14-15 years 60% Length of Marriage
15-16 years 64% Length of Marriage
16-17 years 68% Length of Marriage
17-18 years 72% Length of Marriage
18-19 years 76% Length of Marriage
19-20 years 80% Length of Marriage
If a Marriage is more than 20 years old then the maintenance can be equal to the length of the marriage or indefinite. It is up to the court to determine the length that maintenance will exist.
Forms of Maintenance
The Court has the authority to award different types of maintenance.
These types include:
Fixed Term Maintenance
Maintenance is awarded for a specific time frame. After that time frame, the party receiving maintenance is barred from receiving any more maintenance. For example a party is awarded maintenance for 5 years. After 5 years, they cannot be awarded any more maintenance.
Indefinite Maintenance does not have an termination date or date when the maintenance stops. It continues until it is modified or terminated.
Reviewable Maintenance is awarded for a specific time period. After that time period it can be reviewed. At the review period, the court makes a determination on whether to extend, modify, or terminate maintenance. The court will typically look at the finances of both parties. In addition, the court may pay special attention to what the spouse receiving maintenance has done to become self-sufficient.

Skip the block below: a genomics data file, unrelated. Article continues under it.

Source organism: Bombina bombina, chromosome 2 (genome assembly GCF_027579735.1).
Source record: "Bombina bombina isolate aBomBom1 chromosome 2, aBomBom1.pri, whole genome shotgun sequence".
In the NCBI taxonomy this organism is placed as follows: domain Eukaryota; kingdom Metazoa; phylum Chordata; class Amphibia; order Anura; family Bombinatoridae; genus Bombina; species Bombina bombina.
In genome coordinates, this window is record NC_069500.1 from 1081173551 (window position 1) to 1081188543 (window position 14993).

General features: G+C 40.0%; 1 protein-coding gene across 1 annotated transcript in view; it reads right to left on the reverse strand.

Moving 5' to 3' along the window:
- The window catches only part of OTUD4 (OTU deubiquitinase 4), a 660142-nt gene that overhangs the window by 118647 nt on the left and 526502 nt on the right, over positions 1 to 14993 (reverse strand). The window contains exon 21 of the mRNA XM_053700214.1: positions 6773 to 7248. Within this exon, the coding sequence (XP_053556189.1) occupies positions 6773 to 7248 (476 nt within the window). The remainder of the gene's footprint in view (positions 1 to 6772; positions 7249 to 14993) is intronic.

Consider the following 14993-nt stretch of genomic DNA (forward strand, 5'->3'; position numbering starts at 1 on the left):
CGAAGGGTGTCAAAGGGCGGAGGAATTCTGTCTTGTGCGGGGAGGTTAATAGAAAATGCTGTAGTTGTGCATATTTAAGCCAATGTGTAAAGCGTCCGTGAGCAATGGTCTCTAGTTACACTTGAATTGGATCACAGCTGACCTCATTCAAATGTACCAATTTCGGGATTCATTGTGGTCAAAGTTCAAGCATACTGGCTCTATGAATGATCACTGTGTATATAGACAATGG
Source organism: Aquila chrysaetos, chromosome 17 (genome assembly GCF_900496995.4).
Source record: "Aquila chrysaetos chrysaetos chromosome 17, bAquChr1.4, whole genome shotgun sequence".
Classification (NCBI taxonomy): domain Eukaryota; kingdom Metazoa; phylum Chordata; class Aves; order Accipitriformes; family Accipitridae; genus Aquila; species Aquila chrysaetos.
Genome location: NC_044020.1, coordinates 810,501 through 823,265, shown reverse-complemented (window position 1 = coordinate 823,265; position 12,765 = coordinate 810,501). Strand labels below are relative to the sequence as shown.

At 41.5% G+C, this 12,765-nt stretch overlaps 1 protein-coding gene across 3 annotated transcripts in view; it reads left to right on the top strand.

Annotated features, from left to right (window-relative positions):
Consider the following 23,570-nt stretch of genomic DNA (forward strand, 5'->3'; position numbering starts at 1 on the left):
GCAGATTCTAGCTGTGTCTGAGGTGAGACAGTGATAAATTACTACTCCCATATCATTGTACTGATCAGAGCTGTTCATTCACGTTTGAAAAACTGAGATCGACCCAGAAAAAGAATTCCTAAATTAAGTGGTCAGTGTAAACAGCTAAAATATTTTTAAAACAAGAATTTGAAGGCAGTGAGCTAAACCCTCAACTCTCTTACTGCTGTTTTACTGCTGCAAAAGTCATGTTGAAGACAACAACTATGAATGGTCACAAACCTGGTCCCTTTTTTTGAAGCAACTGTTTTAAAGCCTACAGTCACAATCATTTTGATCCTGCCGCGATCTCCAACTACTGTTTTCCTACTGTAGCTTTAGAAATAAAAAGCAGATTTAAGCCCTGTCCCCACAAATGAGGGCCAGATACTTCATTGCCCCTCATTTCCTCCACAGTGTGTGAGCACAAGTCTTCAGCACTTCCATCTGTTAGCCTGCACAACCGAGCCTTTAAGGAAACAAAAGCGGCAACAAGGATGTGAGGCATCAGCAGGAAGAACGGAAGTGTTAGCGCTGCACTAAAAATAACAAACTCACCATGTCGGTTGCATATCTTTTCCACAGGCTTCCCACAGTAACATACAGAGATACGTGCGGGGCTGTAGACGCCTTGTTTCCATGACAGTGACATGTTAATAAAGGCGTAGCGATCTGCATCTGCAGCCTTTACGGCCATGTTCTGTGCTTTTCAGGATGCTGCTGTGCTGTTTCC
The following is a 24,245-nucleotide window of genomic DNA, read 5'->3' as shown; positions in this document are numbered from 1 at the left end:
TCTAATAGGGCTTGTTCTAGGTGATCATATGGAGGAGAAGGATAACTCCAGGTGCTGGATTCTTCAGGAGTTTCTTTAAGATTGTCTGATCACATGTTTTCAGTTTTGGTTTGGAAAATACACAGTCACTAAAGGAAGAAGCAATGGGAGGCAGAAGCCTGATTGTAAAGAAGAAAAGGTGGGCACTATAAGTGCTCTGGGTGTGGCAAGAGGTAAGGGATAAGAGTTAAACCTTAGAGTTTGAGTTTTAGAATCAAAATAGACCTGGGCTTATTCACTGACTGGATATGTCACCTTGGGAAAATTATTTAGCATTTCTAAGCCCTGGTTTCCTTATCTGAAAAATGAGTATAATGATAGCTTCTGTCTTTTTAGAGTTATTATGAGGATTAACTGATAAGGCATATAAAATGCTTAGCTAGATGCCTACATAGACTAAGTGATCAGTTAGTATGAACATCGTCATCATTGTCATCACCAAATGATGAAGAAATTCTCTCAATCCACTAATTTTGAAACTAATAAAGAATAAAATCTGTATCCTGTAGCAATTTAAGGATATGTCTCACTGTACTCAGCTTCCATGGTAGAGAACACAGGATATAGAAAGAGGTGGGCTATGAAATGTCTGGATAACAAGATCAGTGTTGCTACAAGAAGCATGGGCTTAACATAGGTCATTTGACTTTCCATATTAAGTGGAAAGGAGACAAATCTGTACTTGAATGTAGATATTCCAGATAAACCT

Termination of Maintenance
In addition to a specific time frame for terminating maintenance, certain events terminate maintenance. This includes such as the death of either party, the remarriage of the party receiving maintenance, or the party receiving maintenance cohabitating with another party on a continuing, conjugal basis. A continuing, conjugal cohabitation is when a party receiving maintenance is living with a paramour (significant other). The Court uses specific factors to determine whether cohabitation is occurring including, spending the night together; sharing expenses; vacationing together; spending the holidays together; referring to each other as husband and wife; and exchanging gifts.